The crisis in Rome has abated
As two parties have been mandated
To govern together
Like birds of a feather
The League and Five Star are now mated
So markets have turned their attention
To trade, or perhaps its prevention
New tariffs in place
Have started a race
By nations to show their dissension
Political ructions in Italy have calmed down with the appointment of a new government. President Mattarella has approved the latest cabinet of the coalition government, which is set to win a parliamentary vote and begin governing right away. While its policy mix is unorthodox, and there are still many things that can go wrong, at least the immediacy of a major political problem seems to have been eliminated. Italian bonds rallied although they remain well below prices (yields are higher) than seen this time last week. We have not heard the last of this problem.
Meanwhile, Spanish PM Rajoy just lost a confidence vote and has been replaced by Socialist Party leader Pedro Sanchez, who is heading a coalition including Podemos, a radical leftist party and the Catalan nationalists who want to secede. It seems that this is a marriage of convenience and is unlikely to last for a long time. However, while I expect that things may get messy periodically in Spain, there is no indication that the vibe is anything like in Italy, where the question of EU membership remains a serious topic.
With politics out of the way, we can look at economics. Well, I guess this is politics too. At any rate, as of today, the US has imposed tariffs on steel and aluminum imports from Mexico, Canada and European nations, which has resulted in an immediate response by all three. Each nation has implemented its own tariffs in return taking the world another step away from the idea of free trade. Interestingly the market response to this news was extremely muted. It appears that this may have fallen under the category of old news. Either that or nobody really knows how to respond yet. If pressed, I would suggest that a reduction in global trade will be a dollar negative over time simply because most trade is denominated in dollars. This means there is always a bid for them as countries need to pay their import bills. Reducing those bills will reduce the demand for dollars. Will that be enough to offset the interest rate impacts we have been feeling lately? Probably not yet, but if we see the tariff story increase in scope, then it is a good bet that the structural dollar weakness story will start to dominate the narrative, and we could well see the dollar fall at that point.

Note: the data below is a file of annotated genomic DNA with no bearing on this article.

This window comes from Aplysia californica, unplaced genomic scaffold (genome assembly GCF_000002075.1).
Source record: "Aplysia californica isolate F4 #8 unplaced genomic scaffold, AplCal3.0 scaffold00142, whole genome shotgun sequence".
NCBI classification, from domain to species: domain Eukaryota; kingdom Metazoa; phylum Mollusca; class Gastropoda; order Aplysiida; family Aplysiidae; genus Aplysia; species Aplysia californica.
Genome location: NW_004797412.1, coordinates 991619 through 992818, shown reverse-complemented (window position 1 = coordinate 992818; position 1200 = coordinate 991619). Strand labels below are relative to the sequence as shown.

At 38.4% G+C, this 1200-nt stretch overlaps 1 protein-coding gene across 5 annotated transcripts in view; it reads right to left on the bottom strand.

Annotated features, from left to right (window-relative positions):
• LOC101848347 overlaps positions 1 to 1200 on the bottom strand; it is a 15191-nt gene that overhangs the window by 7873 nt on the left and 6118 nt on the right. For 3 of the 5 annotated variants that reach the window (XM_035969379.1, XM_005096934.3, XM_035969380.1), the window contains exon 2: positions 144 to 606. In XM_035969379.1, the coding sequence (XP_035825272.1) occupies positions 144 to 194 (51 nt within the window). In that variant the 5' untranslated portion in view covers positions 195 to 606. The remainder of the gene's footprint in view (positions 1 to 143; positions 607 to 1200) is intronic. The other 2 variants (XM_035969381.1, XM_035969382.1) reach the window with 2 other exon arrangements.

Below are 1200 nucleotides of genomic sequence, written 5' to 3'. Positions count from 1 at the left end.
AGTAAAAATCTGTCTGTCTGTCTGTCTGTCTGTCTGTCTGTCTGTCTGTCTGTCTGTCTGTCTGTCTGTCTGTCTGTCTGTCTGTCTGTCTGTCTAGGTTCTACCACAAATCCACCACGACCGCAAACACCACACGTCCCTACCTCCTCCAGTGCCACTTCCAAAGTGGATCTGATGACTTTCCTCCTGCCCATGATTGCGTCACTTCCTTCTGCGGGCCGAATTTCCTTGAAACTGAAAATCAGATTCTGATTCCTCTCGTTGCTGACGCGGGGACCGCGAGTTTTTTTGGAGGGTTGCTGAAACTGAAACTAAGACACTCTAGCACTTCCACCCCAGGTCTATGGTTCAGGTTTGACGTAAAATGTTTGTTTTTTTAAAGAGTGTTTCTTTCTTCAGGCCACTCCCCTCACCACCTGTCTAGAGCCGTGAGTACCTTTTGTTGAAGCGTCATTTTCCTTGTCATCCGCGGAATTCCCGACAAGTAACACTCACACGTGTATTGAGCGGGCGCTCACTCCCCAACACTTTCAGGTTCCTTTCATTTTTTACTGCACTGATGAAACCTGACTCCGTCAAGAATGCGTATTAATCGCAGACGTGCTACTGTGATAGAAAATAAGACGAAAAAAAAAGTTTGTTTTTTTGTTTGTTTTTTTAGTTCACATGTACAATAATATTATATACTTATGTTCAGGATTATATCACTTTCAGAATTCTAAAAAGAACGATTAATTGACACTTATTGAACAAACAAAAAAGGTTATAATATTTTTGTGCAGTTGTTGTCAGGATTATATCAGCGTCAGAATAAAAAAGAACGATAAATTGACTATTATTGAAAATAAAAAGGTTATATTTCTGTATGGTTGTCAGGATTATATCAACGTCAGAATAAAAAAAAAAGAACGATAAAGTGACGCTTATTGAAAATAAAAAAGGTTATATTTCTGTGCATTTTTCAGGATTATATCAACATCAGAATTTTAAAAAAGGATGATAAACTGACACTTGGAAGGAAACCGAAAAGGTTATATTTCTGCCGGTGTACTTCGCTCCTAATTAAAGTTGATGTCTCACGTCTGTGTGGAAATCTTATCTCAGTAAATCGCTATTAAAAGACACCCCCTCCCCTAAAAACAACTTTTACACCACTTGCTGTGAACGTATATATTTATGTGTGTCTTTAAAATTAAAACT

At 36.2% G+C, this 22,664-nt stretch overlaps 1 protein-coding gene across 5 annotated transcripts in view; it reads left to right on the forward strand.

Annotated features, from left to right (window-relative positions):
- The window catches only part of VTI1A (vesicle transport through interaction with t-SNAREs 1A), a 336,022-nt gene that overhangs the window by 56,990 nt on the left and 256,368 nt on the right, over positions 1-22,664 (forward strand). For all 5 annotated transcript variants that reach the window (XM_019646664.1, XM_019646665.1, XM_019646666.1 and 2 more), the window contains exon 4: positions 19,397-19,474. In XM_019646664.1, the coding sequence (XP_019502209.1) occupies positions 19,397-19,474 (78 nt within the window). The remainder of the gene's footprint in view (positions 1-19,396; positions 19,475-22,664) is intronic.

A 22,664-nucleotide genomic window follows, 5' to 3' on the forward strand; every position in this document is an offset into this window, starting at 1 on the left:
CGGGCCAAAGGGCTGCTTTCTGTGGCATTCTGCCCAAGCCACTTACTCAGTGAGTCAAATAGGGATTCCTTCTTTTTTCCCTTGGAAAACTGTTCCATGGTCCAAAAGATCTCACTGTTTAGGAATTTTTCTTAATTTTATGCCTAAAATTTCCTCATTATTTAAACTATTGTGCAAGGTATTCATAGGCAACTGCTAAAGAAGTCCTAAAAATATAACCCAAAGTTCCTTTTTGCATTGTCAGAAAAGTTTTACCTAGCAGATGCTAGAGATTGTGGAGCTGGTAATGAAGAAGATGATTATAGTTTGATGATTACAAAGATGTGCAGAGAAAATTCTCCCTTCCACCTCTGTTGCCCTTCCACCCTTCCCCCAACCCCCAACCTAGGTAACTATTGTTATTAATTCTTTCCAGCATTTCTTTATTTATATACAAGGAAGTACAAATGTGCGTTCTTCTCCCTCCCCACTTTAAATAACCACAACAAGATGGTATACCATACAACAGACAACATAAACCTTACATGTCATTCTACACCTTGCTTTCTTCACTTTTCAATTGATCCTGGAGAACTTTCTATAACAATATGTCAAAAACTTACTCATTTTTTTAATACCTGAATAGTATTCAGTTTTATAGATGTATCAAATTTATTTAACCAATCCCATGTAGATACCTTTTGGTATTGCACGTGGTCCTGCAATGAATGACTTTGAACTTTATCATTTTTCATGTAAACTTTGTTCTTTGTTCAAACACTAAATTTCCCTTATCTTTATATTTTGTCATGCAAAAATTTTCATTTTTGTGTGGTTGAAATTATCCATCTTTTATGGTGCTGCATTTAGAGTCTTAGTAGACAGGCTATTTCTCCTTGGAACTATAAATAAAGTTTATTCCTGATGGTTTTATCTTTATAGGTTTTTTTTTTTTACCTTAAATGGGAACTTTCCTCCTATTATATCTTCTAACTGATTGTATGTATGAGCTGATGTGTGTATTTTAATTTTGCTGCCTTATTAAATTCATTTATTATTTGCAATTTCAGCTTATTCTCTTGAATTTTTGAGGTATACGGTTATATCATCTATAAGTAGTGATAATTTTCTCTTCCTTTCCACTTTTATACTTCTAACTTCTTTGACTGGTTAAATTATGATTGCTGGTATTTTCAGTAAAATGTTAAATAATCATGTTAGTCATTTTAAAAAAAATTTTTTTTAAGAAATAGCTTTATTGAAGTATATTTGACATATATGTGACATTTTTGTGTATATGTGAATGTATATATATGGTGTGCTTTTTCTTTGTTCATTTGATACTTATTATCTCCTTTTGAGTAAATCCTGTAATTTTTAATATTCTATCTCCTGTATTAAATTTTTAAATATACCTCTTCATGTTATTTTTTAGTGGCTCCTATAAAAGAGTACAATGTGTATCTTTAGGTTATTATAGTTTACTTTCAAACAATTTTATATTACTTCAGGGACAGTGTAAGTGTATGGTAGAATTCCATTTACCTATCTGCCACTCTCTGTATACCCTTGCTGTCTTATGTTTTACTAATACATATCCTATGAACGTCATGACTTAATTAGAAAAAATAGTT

One other interesting piece of news overnight was the reduction of JGB purchases by the BOJ in their most recent operation. This continues their process of stealth tapering…or does it? The market response was muted, with the yen actually falling after the news (-0.45%), and my take is that the BOJ already owns so many JGB’s, and there is so little liquidity left in that market, that they just don’t need to purchase so many in order to achieve their rate objective. Remember, their current goal is to keep 10-year JGB yields at 0.0%, and they are comfortable as long as it remains below 0.10%. Well, last night the yield closed at 0.048%, well within its range. This looks like a technical adjustment, not a policy shift, and I would not read anything into the change.
A quick look around the market shows that the dollar, despite its strength against the yen, is having a mixed session. Both the euro and pound are modestly higher (~0.1% each) as PMI data across the Eurozone showed stability, which was better than the declining trend we had been seeing, and the same data from the UK actually ticked higher, albeit to still well below Q4 levels. The rest of the G10 is a mixed bag with AUD and NZD weaker while CAD and CHF are both stronger. The point is that there is no defining dollar story here, each currency seems to be responding to its own catalysts. CAD, for example, continues to benefit from the growing belief that the BOC is going to raise rates in August. EMG currencies have also had a mixed performance with the standout movement coming from TRY again, as the lira has fallen 2% this morning. But we saw strength in INR (+0.4%), IDR (+0.7%), TWD (+0.4%) and KRW (+0.2%) last night. LATAM currencies are little changed this morning and the CE4 have barely edged higher. My point is that there is no rhyme or reason to today’s movement.
Which brings us to the last big data point of the week, this morning’s payroll report. Here are the current expectations:
|Average Hourly Earnings (AHE)||0.2% (2.7% Y/Y)|
Yesterday’s Chicago PMI was quite robust at 62.7 and Personal Spending rose a more than expected 0.6%, both data points helping to underpin the idea that the US growth story remains the strongest amongst developed nations. In fact, the Atlanta Fed updated its GDP Now forecast for Q2 to 4.7%, although that seems pretty high. However, considering this news as well as comments from Fed Governor Lael Brainerd yesterday that further gradual rate hikes were appropriate and likely to continue until the Fed Funds rate was above the neutral rate (meaning policy would actually be tightening) has simply reconfirmed the idea that the Fed is going to raise rates at least two more times this year, regardless of the ongoing questions about other currencies. The Fed is on a mission, my friends, and that mission is to normalize policy while they can. There is a clear realization that the economic expansion will not last forever, and they are very keen to have some policy ammunition when the next downturn arrives. While the Fed is far ahead of every other central bank on the planet, they are still inadequately armed. With this in mind, it is easier to understand my strong belief that the dollar is due to continue climbing for the time being. And in fact, unless we see a significant escalation in the brewing trade war, I see no reason for that trend to end.